Merowe Dam Archaeological Project
Investigation of Nile Valley cataract zones
The decision to construct a new dam at the Fourth Nile Cataract resulted in a major international rescue campaign. The British Museum, in conjunction with the Sudan Archaeological Research Society, was a significant contributor to this project.
Beginning in 1999 several seasons of survey and excavation have been undertaken on the left bank of the river, and on the islands, over a stretch of 40km. A vast number of archaeological sites have been recorded, resulting, along with data collected by other missions, in a total rewriting of the history of occupation of this hitherto little known region over the last 150,000 years.
Among the most significant results is the recognition of the control of this region by the first Kingdom of Kush, sub-Saharan Africa’s earliest urban civilisation, in the third and second millennia BC. Dating from the early first millennium BC the discovery of a granite pyramid, clearly the tomb monument of an important and wealthy individual, highlights the importance of the area and is forcing a reappraisal of the role of cataract zones in the Nile valley.
The fieldwork is now complete but the
considerable amount of material and data will be studied in the near future
leading to full publication of the results.
- D. A. Welsby, 'The Amri to Kirbekan Survey 1999', SUDAN & NUBIA 3 (1999), pp. 51-57.
- D. A. Welsby, 'The Amri to Kirbekan Survey: the 2002-2003 Season', SUDAN & NUBIA 7 (2003), pp. 26-32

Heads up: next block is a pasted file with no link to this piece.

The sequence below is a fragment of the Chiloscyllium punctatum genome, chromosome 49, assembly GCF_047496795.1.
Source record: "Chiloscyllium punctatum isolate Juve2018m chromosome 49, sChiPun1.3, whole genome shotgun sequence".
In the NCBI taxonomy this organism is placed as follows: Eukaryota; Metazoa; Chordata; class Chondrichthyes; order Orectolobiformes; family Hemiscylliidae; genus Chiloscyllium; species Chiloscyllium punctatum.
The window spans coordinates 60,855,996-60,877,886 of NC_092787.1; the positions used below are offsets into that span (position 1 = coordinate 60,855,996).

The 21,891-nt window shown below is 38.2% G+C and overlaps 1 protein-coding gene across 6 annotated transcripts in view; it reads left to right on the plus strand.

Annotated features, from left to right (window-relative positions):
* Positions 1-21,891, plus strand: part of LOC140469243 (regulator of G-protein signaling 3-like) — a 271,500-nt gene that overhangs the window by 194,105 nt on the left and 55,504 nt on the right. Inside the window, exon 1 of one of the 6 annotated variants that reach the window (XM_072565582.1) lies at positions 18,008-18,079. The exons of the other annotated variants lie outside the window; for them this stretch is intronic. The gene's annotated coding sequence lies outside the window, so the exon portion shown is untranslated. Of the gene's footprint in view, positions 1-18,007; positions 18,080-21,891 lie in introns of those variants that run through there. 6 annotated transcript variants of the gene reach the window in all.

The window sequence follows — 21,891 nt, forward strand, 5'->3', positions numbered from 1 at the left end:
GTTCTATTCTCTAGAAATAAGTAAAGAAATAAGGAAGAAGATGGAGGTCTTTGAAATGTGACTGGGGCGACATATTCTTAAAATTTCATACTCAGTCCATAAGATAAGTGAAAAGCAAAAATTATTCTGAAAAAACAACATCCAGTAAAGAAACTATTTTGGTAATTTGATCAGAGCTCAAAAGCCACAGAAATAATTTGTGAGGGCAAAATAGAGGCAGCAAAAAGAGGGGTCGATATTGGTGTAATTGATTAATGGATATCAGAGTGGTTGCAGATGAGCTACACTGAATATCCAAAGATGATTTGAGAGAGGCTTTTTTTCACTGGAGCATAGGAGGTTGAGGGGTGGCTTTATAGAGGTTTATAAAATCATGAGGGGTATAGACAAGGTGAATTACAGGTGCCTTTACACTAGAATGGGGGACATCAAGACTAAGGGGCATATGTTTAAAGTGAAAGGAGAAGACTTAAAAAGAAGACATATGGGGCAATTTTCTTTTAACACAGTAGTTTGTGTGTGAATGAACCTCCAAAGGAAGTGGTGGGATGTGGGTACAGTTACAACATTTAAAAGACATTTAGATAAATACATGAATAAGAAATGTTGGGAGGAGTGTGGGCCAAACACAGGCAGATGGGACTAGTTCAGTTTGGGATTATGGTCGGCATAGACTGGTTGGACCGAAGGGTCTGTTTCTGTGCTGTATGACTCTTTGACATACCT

- D. A. Welsby (main author), 'Survey above the Fourth Nile Cataract', SARS publication no. 10, (London, 2003)
- D. A. Welsby, 'The SARS Amri to Kirbekan Survey. Excavations at the pyramid, Site 4-F-71', SUDAN & NUBIA 8 (2004), pp. 2-3
- D. Q Fuller, 'The Central Amri to Kirbekan Survey: A Preliminary Report on Excavations and Survey 2003-04', SUDAN & NUBIA 8 (2004), pp. 4-10
- C. Kleinitz, 'The Central Amri to Kirbekan Survey: Rock art and ‘rock gongs’ in the Fourth Nile Cataract region: the Ishashi island rock art survey', SUDAN & NUBIA 8 (2004), pp. 11-16
- D. A. Welsby, 'The Merowe Dam Archaeological Salvage Project Survey in the Vicinity of ed-Doma (AKSE), 2004-2005', SUDAN & NUBIA 9 (2005), pp. 2-8
- C. Kleinitz and C. Olsson,'Christian Period Rock Art Landscapes in the Fourth Cataract Region: The Dar el-Arab and et-Tereif Rock Art Surveys', SUDAN & NUBIA 9 (2005), pp. 32-39
- D.A. Welsby, 'Excavations in the vicinity of ed-Doma (AKSE), 2005-2006', SUDAN & NUBIA 10 (2006), pp. 8-12
- C. Kleinitz and R. Koenitz, 'Fourth Nile Cataract petroglyphs in context: the ed-Doma and Dirbi rock-art survey', SUDAN & NUBIA 10 (2006), pp. 34-42
- The project also featured in the Timewatch film 'The Black Pharaohs' (2004), and in the BBC television series 'The Museum - behind the scenes at the British Museum' (2007).
The salvage project received funding from:
- The British Museum
- Egypt Exploration Society
- British Academy
- British Institute in Eastern Africa
- UCL Institute of Archaeology
- Packhard Humanities Institute
- Institute for Bioarchaeology
- Emery Museum
- Townley Group
- Patrons of SARS